"I don't think it's just the director of Parks - (but) he is at the top of the tree so obviously he will need to fall on his sword.

"As the board of management said, (the relationship) is irreparable and they won't be able to go back to what was there before, and I think until there's a clean sweep, traditional owners won't come back to the table."

In a joint statement, Kakadu's board said the decision to pass the no-confidence vote came after their "guiding principles" of "working together, communicating effectively and sharing decision-making" were not met.

Lee added "the Kakadu board of management looks forward to an early resolution of these issues, so that the Kakadu National Park can again be managed in a way that welcomes tourists and fosters others, while properly maintaining the cultural and natural values of the park.

In addition to Kakadu National Park, Parks Australia manages the Uluru-Kata Tjuta National Park, Booderee National Park, Christmas Island National Park, Pulu Keeling National Park, Norfolk Island National Park, more than 58 marine parks and the Australian National Botanic Gardens.

Related Articles

3rd July 2020 - Aboriginal culture honoured with renaming of King Leopold Ranges to Wunaamin Miliwundi Ranges

18th June 2020 - Uluru and Kakadu National Park set to reopen

5th April 2020 - Uluru resort stands down hundreds of workers due to Coronavirus restrictions and downturn

4th April 2020 - Kakadu Tourism closes facilities in response to COVID-19

27th March 2020 - Access restricted to Kimberley and remote Western Australian Aboriginal communities

13th February 2020 - Attraction upgrades set to deliver a new era for Kakadu tourism

19th November 2019 - Northern Territory releases 10-year Aboriginal Tourism Strategy

5th November 2019 - Parks Australia proposes rise in entry fees to Uluru-Kata Tjuta National Park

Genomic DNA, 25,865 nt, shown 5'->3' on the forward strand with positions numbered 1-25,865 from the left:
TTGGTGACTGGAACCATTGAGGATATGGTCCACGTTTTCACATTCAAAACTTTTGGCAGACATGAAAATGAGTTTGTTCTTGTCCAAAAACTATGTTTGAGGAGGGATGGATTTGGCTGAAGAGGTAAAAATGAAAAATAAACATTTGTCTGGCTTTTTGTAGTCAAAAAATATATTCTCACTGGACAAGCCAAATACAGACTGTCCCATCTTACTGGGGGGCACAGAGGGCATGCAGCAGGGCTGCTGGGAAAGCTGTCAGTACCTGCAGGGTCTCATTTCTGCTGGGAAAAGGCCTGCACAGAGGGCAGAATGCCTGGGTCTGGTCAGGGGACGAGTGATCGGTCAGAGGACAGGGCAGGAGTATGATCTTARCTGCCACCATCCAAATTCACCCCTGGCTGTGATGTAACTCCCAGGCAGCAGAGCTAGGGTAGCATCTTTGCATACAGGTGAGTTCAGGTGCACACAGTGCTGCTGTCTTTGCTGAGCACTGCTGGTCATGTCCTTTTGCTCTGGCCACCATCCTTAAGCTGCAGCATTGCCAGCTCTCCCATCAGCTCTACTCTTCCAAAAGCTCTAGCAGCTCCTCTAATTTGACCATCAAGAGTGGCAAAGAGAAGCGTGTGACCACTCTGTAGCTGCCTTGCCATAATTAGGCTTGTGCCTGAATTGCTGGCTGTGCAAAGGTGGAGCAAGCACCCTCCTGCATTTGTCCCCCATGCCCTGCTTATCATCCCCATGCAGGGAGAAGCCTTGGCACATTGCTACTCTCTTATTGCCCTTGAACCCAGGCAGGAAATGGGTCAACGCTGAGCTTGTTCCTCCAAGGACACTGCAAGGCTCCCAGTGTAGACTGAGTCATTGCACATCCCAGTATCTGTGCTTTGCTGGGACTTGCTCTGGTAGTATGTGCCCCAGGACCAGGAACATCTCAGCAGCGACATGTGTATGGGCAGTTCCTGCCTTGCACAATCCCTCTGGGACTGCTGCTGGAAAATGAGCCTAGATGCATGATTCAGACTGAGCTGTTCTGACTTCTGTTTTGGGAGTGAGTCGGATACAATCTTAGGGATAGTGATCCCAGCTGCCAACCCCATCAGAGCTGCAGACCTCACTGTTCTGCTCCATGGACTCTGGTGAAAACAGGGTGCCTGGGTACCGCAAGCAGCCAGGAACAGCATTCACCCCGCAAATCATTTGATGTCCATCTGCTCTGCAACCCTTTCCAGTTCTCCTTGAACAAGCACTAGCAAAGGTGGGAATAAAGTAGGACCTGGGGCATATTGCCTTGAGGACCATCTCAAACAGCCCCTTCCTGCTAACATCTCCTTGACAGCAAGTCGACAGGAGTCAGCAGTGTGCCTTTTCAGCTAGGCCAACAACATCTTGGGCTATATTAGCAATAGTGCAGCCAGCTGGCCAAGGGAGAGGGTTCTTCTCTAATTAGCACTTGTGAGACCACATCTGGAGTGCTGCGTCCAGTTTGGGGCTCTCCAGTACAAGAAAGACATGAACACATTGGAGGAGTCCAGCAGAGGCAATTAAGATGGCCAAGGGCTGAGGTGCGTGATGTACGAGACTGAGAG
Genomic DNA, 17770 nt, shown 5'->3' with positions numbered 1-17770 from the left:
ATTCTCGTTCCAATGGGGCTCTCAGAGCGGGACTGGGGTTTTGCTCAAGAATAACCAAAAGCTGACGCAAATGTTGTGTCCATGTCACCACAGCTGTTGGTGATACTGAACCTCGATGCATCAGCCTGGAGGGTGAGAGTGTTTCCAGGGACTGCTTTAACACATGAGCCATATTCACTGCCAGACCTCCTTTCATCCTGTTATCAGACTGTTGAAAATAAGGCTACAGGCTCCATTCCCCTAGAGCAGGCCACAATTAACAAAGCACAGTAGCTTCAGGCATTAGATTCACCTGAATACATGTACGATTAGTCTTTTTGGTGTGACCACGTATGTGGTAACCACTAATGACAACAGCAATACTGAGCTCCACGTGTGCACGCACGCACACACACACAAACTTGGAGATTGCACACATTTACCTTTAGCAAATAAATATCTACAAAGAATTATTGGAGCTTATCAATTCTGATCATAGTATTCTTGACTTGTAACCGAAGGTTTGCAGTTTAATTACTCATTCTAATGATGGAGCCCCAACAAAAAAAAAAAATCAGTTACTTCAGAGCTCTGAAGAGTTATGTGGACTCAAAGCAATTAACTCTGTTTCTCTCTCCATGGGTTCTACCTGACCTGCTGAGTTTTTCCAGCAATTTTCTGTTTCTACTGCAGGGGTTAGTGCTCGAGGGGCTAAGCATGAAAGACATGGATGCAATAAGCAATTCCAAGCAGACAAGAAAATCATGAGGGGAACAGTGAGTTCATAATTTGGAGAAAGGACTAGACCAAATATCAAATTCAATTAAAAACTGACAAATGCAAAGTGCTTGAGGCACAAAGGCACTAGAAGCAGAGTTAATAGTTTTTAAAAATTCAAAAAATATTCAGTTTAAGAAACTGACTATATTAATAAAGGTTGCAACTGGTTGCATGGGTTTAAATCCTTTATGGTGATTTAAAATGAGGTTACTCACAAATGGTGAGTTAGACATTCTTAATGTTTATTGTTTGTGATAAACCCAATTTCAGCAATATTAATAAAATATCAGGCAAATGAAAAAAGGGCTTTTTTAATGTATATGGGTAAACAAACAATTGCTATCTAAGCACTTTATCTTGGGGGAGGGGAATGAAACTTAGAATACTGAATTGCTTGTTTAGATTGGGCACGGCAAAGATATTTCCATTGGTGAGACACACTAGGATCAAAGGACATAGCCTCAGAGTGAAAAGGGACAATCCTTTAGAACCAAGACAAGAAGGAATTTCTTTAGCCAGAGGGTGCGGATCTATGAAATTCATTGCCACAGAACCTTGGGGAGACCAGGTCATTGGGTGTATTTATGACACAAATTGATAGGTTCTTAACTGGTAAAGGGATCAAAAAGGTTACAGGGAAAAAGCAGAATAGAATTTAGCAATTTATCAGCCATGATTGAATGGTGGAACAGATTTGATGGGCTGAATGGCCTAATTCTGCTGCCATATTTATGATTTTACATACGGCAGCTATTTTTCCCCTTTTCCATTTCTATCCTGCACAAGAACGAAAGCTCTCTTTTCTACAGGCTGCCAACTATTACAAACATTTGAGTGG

28th October 2019 - Parks Australia launches new destination branding for Uluru-Kata Tjuta National Park

26th October 2019 - Uluru climb closes as hundreds scale sacred site on final day

14th August 2019 - Federal and Northern Territory Governments agree Kakadu National Park and Jabiru initiatives

21st June 2019 - Parks Australia’s management of Federal protected areas slammed in National Audit Office report

15th May 2019 - Parks and Leisure Australia report focuses on health and wellbeing challenges 

8th October 2018 - New tourism opportunities for Christmas Island

22nd June 2018 - Philanthropist Susan Alberti named Parks and Leisure Australia Ambassador

31st October 2017 - Parks Australia looks to appoint Kakadu Park Manager

20th June 2017 - Luxury ecotourism development approved for Christmas Island

20th October 2016 - Winning design announced for new Australian National Botanic Garden conservatory

22nd March 2016 - Parks Australia looks to develop ecotourism concepts on Christmas Island

26th June 2015 - Australian National Botanic Gardens launches master plan to win back visitors